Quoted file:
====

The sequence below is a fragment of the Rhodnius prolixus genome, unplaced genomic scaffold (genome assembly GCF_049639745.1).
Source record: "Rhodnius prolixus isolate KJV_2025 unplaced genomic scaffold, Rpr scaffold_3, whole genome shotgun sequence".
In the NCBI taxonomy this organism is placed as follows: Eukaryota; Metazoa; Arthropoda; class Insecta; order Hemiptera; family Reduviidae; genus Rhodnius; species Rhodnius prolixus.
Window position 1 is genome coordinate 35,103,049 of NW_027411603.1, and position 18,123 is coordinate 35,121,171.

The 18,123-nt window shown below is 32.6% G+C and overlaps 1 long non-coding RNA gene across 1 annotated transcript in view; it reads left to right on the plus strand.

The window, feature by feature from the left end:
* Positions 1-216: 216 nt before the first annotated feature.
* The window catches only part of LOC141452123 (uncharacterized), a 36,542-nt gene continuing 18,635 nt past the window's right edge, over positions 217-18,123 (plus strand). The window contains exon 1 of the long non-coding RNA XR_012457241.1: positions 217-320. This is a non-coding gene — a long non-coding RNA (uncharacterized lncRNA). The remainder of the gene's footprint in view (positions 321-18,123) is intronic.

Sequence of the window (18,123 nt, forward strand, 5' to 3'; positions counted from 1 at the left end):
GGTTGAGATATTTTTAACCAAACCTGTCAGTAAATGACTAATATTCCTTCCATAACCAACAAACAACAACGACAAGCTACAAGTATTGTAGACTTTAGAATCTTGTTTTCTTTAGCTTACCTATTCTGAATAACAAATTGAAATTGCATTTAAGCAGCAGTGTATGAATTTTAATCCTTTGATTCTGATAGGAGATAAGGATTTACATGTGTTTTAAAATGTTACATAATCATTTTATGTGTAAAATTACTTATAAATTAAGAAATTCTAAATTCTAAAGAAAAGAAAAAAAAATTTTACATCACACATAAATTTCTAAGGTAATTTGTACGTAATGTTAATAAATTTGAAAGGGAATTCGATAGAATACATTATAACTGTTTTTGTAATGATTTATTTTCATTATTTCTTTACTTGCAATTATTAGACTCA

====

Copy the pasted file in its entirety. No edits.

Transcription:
The sequence below is a fragment of the Rhodnius prolixus genome, unplaced genomic scaffold (genome assembly GCF_049639745.1).
Source record: "Rhodnius prolixus isolate KJV_2025 unplaced genomic scaffold, Rpr scaffold_3, whole genome shotgun sequence".
In the NCBI taxonomy this organism is placed as follows: Eukaryota; Metazoa; Arthropoda; class Insecta; order Hemiptera; family Reduviidae; genus Rhodnius; species Rhodnius prolixus.
Window position 1 is genome coordinate 35,103,049 of NW_027411603.1, and position 18,123 is coordinate 35,121,171.

The 18,123-nt window shown below is 32.6% G+C and overlaps 1 long non-coding RNA gene across 1 annotated transcript in view; it reads left to right on the plus strand.

The window, feature by feature from the left end:
* Positions 1-216: 216 nt before the first annotated feature.
* The window catches only part of LOC141452123 (uncharacterized), a 36,542-nt gene continuing 18,635 nt past the window's right edge, over positions 217-18,123 (plus strand). The window contains exon 1 of the long non-coding RNA XR_012457241.1: positions 217-320. This is a non-coding gene — a long non-coding RNA (uncharacterized lncRNA). The remainder of the gene's footprint in view (positions 321-18,123) is intronic.

Sequence of the window (18,123 nt, forward strand, 5' to 3'; positions counted from 1 at the left end):
GGTTGAGATATTTTTAACCAAACCTGTCAGTAAATGACTAATATTCCTTCCATAACCAACAAACAACAACGACAAGCTACAAGTATTGTAGACTTTAGAATCTTGTTTTCTTTAGCTTACCTATTCTGAATAACAAATTGAAATTGCATTTAAGCAGCAGTGTATGAATTTTAATCCTTTGATTCTGATAGGAGATAAGGATTTACATGTGTTTTAAAATGTTACATAATCATTTTATGTGTAAAATTACTTATAAATTAAGAAATTCTAAATTCTAAAGAAAAGAAAAAAAAATTTTACATCACACATAAATTTCTAAGGTAATTTGTACGTAATGTTAATAAATTTGAAAGGGAATTCGATAGAATACATTATAACTGTTTTTGTAATGATTTATTTTCATTATTTCTTTACTTGCAATTATTAGACTCA